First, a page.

Misogyny is intertwined with colonialism – perhaps even essential to it. Such is one of the lessons suggested by Durba Mitra’s work, which recognizes “Bengal [as] a key site for the development of colonial policies.” Though Sukhimonee Raur’s 1869 appeal was successful, hundreds, even thousands, of women are unlikely to have appealed their classifications as prostitutes and simply submitted to their exams twice a month, assuming that the British not only ruled the country but also, quite literally, their bodies. In presenting their bodies for examination, they became the evidentiary fodder for all sorts of theorizing regarding the nature of the Indian woman and of Indians in general, bolstering claims of the moral and biological hierarchical superiority of the white race.
There was a literalness to the translation of subjugated citizens and subjugated bodies into actual specimens. As Mitra documents, the pages of old medico-legal textbooks show just how. Published in 1844, Pathologica Indica, or the Anatomy of Indian Diseases, Medical and Surgical: Based Upon Morbid Specimens from All Parts of India in the Museum of the Calcutta Medical College; Illustrated by Detailed Cases, with the Prescriptions and Treatment Employed, and Comments, Physiological, Historical and Practical was put together by a doctor named Allan Webb. The interconnection of the medical and sociological can be seen in this note about a woman’s uterus that had been sent to Dr. Webb: “Death By Criminal Abortion.” “By Dr. Greene I send to you an uterus taken with the placenta from a poor native woman who died last night from uterine hemorrhage, with which the fetus must have been expelled.” Dr. Greene does not let this fact of no fetus stop him in making his moral judgment; he ends with, “The woman was a widow. Miscarriage in all probability produced by foul means.”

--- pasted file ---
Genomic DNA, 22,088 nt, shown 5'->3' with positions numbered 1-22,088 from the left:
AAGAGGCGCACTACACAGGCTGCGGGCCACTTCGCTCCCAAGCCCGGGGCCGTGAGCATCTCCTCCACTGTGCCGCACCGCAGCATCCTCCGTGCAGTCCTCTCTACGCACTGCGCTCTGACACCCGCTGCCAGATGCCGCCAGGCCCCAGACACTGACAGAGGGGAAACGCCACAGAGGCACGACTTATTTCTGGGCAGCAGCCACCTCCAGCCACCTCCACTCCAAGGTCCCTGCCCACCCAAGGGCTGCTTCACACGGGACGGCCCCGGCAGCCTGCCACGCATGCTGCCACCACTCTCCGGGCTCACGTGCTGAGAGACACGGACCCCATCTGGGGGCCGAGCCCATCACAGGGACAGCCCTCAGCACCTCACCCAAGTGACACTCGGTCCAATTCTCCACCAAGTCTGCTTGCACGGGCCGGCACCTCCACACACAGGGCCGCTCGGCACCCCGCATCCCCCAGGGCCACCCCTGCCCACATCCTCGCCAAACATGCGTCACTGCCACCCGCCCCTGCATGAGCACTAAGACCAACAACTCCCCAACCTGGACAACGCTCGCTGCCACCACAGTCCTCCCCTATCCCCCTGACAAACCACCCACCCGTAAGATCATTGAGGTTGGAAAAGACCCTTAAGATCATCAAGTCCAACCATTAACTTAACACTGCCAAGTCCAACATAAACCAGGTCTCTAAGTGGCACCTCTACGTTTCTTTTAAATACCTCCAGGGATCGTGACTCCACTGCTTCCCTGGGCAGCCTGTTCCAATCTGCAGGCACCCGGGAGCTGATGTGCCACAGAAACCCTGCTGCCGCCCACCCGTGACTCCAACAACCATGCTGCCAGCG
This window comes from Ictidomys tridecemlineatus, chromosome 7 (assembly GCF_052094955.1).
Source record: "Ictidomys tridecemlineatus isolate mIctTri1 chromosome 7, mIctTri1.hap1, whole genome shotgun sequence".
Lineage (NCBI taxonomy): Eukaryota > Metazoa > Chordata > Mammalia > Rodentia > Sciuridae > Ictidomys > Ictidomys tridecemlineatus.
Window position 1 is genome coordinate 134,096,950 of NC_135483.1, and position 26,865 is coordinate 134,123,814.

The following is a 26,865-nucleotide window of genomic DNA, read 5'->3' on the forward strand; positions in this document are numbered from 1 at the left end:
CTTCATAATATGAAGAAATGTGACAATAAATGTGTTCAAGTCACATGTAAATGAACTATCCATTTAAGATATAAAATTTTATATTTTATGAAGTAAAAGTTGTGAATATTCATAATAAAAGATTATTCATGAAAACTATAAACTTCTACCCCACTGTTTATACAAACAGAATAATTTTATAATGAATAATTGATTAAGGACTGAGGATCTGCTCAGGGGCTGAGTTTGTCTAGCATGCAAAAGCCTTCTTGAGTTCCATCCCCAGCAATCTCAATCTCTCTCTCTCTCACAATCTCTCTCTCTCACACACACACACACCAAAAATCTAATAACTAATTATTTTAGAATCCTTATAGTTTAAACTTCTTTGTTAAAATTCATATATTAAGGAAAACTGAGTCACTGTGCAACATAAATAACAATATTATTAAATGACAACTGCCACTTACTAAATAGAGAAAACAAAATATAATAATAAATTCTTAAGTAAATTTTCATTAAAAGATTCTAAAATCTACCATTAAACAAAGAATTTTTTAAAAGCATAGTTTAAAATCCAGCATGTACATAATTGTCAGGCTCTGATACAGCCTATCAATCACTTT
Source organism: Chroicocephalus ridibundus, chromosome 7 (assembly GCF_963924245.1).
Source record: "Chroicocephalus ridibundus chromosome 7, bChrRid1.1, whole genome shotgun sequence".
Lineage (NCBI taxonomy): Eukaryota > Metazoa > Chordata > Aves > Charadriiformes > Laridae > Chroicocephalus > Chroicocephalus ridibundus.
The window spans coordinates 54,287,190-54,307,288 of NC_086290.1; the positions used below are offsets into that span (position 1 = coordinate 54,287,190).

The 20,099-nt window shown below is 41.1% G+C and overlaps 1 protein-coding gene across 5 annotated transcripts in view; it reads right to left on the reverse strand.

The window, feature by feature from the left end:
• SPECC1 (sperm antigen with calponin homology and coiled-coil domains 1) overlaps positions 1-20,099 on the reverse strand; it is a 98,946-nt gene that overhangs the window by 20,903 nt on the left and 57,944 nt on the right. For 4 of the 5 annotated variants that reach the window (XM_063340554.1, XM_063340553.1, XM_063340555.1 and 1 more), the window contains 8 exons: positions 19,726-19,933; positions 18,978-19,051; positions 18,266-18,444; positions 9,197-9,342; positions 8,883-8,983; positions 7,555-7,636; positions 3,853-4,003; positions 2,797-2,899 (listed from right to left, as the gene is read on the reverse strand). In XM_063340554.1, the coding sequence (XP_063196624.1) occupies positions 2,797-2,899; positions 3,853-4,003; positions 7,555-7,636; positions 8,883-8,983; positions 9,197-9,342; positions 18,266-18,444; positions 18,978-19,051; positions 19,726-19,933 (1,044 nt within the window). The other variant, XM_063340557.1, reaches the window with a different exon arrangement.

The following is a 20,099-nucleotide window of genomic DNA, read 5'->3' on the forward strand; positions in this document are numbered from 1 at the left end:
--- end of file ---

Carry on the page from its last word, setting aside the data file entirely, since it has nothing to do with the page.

Forensic evidence was being gathered by the British not to solve crimes or to discern a cause of death but to condemn the women themselves. The reason was simple: longevity and health were never the real goal of this scheme of mailing uteri or dead fetuses to Calcutta. Instead, attributing “criminal abortion” as the cause of death, despite the absence of evidence, enabled a scientific condemnation of Indian women and thus Indians in general. In colonial India, Mitra notes, discourse about abortion was “driven by a system of criminal law that saw the practice as a paradigmatic example of the Indian perversion that resulted from social custom.”
There are important correlates between the deployment of brown bodies for their own self-condemnation. The formerly enslaved and formerly colonized that neo-imperialism is turning on in our present moment are right here at home. As the stories of countless police killings testify, the indictment of the dead is at issue. In colonial India, the Indian lack of worth was proven by treating brown women as undifferentiated hordes of prostitutes, each one sidling up to the white man to offer herself for money. They were accused of spreading disease, and when disease could not be found, the evidence of pregnancy, or of childbirth, was all collected and collated as testimony against a culture.
It is necessary to remember these lost historical records of forced genital examinations. Nixon’s explanation of his repulsion, brought on by a conversation with Indira Gandhi, made him exclaim, “The most sexless, nothing, these people.” He was perhaps wishful for the cruel days when a brown woman was such a “nothing” that her genitalia may well have been subject to examination under the Contagious Diseases Act.
Just as troubling is what Durba Mitra proves in her book: that so much of the social thought, the episteme, of the Western worldview, even today, is constructed on this architecture of insistent condemnation. Empire was built on this beheading of the intimate, the private and the personal, to which millions of Indian women were likely subjected, just so empire could be made good and noble.
Rafia Zakaria is the author of The Upstairs Wife: An Intimate History of Pakistan (Beacon 2015) and Veil (Bloomsbury 2017). She is a columnist for Dawn in Pakistan. She writes regularly for the Guardian, Boston Review, The New Republic, and The New York Times Book Review.
This article first appeared on The Baffler and has been republished with the permission of the writer.